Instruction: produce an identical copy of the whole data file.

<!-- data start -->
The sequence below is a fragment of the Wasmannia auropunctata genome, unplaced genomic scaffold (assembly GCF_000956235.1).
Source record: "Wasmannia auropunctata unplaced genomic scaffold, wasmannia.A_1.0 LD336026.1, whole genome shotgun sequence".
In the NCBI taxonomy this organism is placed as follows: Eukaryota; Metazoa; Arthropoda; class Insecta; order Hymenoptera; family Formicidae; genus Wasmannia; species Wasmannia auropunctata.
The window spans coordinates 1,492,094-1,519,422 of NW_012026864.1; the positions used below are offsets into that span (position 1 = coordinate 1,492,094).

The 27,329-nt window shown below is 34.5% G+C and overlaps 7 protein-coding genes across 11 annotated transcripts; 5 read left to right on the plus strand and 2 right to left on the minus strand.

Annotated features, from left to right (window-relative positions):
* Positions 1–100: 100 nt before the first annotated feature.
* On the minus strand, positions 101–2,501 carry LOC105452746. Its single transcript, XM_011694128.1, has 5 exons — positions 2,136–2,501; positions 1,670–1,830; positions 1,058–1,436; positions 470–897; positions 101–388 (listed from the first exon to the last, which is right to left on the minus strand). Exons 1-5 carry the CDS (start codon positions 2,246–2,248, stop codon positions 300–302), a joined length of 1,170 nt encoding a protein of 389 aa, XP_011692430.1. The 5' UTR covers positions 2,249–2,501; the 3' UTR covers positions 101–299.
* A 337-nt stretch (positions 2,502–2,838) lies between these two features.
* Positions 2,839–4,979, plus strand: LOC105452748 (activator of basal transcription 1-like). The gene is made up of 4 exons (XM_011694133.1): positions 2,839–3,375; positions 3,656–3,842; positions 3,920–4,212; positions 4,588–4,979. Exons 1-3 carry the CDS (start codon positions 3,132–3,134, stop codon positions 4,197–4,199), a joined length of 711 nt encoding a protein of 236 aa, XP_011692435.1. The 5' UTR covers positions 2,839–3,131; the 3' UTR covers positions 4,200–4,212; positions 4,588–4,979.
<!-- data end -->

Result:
The sequence below is a fragment of the Wasmannia auropunctata genome, unplaced genomic scaffold (assembly GCF_000956235.1).
Source record: "Wasmannia auropunctata unplaced genomic scaffold, wasmannia.A_1.0 LD336026.1, whole genome shotgun sequence".
In the NCBI taxonomy this organism is placed as follows: Eukaryota; Metazoa; Arthropoda; class Insecta; order Hymenoptera; family Formicidae; genus Wasmannia; species Wasmannia auropunctata.
The window spans coordinates 1,492,094-1,519,422 of NW_012026864.1; the positions used below are offsets into that span (position 1 = coordinate 1,492,094).

The 27,329-nt window shown below is 34.5% G+C and overlaps 7 protein-coding genes across 11 annotated transcripts; 5 read left to right on the plus strand and 2 right to left on the minus strand.

Annotated features, from left to right (window-relative positions):
* Positions 1–100: 100 nt before the first annotated feature.
* On the minus strand, positions 101–2,501 carry LOC105452746. Its single transcript, XM_011694128.1, has 5 exons — positions 2,136–2,501; positions 1,670–1,830; positions 1,058–1,436; positions 470–897; positions 101–388 (listed from the first exon to the last, which is right to left on the minus strand). Exons 1-5 carry the CDS (start codon positions 2,246–2,248, stop codon positions 300–302), a joined length of 1,170 nt encoding a protein of 389 aa, XP_011692430.1. The 5' UTR covers positions 2,249–2,501; the 3' UTR covers positions 101–299.
* A 337-nt stretch (positions 2,502–2,838) lies between these two features.
* Positions 2,839–4,979, plus strand: LOC105452748 (activator of basal transcription 1-like). The gene is made up of 4 exons (XM_011694133.1): positions 2,839–3,375; positions 3,656–3,842; positions 3,920–4,212; positions 4,588–4,979. Exons 1-3 carry the CDS (start codon positions 3,132–3,134, stop codon positions 4,197–4,199), a joined length of 711 nt encoding a protein of 236 aa, XP_011692435.1. The 5' UTR covers positions 2,839–3,131; the 3' UTR covers positions 4,200–4,212; positions 4,588–4,979.